The Importance of Identity Documents
Having access to identity documents is essential, both during deportation and upon deportees’ return. When a removal order is issued for migrants who do not possess the documents required to travel, their country’s consulate or the government of the deporting state may issue emergency travel documents, such as laissez-passers. For the country seeking to return a migrant, these documents need only carry the individual over the border; the lack of standard travel and identity documents can create post-deportation risks for returnees, however. When individuals are deported with emergency travel documents that are incomplete, contain errors, or were issued by an authority other than the country of nationality, they may be detained while local authorities investigate their identity. Some may also find it difficult to access official identity documents later.
Of the 15 deportees interviewed, six experienced problems getting national identity papers upon return. The case of Nadine is particularly striking in this regard. Born to a Rwandan father and a Congolese mother, Nadine lived in the Netherlands for five years, beginning when she was 16. Although the Congolese Embassy in the Netherlands did not recognize Nadine as a Congolese national for many years, it eventually agreed to issue her a tenant lieu de passeport (a rarely used identity document for Congolese nationals). When she was deported in March 2016, the Dutch military police escort officers handed Nadine’s emergency travel document to the Congolese border police at the Kinshasa airport—leaving Nadine without proof of nationality. When Congolese officers questioned her to determine if she was Congolese or Rwandan, Nadine protested her deportation and lack of identity documents. Eventually an officer guided Nadine out of the police post into a public area, advising her to leave the airport because otherwise she would be detained. Without family or friends in Kinshasa, Nadine found shelter with a pastor, residing in the DRC without proof of nationality. At the time of writing, she had returned to Europe.
During the author’s research, deportees who had traveled with emergency travel documents, not passports, described not having been able to see their identification papers prior to the deportation flight. Alain, for example, was deported to the DRC in late 2015 after 13 years in the United Kingdom, having been convicted of a crime. He had only lived in the DRC for part of his childhood—until age 2, and then later between ages 8 and 11—and spoke only rudimentary French and Lingala (a language spoken predominantly in the northwestern part of the DRC). The emergency travel document issued by Congolese authorities reportedly included his name, but the fields for his profession, date of birth, sex, marital status, and address were left empty. UK authorities accepted the document as sufficient to deport Alain, but upon arrival in Kinshasa he faced questioning about his identity. Alain was only able to communicate with the police officers because another deportee was able to translate for him. At the time of writing, Alain had been kicked out by family friends who had first sheltered him. Unable to work because he does not speak French, Alain survives with monthly money transfers from his mother living in the United Kingdom.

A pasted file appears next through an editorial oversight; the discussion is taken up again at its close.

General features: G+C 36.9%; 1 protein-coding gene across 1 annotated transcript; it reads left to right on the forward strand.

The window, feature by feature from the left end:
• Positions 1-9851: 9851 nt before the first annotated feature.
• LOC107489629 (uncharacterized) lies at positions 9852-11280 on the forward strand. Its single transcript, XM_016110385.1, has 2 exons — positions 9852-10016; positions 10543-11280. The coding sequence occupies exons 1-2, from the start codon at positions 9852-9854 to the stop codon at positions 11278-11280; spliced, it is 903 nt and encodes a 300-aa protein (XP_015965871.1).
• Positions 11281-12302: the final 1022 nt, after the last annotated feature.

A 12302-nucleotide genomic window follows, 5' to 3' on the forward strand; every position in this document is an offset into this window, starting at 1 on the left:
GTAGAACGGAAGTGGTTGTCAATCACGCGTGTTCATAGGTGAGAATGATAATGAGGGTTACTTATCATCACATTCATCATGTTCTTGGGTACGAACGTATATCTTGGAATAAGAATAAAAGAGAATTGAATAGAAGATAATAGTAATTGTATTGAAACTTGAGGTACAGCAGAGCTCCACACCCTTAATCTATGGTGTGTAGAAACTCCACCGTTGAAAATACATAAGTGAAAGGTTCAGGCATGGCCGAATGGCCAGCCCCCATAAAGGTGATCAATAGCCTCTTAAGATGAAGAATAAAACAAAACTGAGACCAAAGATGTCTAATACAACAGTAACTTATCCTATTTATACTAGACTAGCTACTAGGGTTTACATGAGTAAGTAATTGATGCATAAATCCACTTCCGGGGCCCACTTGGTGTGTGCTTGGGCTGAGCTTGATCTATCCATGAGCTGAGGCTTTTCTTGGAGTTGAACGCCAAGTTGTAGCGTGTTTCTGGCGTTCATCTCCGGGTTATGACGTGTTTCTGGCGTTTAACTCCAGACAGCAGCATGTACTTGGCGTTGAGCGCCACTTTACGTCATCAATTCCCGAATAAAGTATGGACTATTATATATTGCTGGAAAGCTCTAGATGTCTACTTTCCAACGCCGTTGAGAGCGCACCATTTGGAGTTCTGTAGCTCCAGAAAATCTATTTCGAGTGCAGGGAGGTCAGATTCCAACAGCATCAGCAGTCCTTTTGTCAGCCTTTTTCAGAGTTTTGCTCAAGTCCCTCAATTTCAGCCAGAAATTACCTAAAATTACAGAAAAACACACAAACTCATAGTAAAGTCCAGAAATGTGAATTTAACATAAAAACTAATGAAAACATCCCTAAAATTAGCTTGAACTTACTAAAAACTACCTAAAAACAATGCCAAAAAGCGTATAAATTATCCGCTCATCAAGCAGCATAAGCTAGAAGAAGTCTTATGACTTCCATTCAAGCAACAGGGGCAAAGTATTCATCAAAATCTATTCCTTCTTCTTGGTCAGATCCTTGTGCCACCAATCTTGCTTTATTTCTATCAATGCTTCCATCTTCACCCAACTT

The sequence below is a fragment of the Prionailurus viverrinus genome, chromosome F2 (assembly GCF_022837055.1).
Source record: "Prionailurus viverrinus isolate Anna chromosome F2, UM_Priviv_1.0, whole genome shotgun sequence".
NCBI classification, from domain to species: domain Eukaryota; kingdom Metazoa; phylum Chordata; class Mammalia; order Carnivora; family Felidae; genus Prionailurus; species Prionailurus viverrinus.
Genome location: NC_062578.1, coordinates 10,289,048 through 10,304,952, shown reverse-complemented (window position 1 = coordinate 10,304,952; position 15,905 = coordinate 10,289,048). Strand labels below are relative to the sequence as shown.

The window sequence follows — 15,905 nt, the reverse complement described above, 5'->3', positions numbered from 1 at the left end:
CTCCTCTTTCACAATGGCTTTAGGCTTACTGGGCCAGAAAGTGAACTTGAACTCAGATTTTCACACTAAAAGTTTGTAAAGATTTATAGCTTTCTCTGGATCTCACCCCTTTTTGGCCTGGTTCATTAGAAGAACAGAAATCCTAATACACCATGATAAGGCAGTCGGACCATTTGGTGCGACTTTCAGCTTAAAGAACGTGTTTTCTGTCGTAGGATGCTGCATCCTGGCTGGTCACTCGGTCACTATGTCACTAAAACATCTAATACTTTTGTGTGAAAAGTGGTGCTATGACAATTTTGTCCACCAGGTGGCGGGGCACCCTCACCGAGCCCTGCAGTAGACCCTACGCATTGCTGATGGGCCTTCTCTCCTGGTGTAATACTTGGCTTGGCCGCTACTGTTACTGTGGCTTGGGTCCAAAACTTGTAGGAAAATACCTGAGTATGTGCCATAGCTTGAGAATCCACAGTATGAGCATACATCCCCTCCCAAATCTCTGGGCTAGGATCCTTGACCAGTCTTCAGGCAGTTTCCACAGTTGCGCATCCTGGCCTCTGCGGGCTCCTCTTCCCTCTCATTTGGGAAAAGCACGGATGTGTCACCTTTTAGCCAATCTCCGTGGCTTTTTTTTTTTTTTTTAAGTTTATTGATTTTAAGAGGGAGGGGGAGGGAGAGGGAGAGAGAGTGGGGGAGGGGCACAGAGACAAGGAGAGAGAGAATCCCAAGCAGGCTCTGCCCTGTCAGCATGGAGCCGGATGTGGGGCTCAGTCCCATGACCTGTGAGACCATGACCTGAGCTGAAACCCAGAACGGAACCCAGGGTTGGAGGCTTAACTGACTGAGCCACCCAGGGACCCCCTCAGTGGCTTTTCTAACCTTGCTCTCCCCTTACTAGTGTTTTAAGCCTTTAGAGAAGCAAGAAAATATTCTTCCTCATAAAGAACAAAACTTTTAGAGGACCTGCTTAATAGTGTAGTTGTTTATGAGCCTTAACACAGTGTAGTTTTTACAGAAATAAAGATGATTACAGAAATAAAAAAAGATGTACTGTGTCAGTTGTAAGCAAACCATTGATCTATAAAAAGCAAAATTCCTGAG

Since 2016, Ramos has documented an additional seven cases of returnees who have struggled to get ID documents post-return. Deporting states do not generally monitor returned migrants post-deportation, and there is consequently little empirical evidence on whether and how deportees are able to obtain passports and other identity documents. While this is a multifaceted challenge shaped by the administrative policies of different countries, a first step toward ensuring that returned migrants are not exposed to the risks associated with an inability to prove one’s nationality would be to guarantee that they can see their travel documents pre-deportation and be given a chance to correct errors.
Critically Assessing Deportation Risks as Political Focus on Returns Intensifies
Deported individuals face a unique set of dangers upon return. Some of these vulnerabilities can be tied back to the way deportation occurs, which falls under the responsibility of deporting states. Relying on travel documents not issued by migrants’ country of nationality, for example, as well as deportations prior to weekends and public holidays increases risks for deportees upon arrival. The above cases illustrate the importance of examining on-the-ground conditions after deportation, and the gaps between legal frameworks in countries of origin and actual state practices. As policymakers in Europe and elsewhere redouble their efforts to increase return rates, balancing this policy aim with countries’ human-rights commitments will hinge on building understanding of migrants’ post-deportation experiences.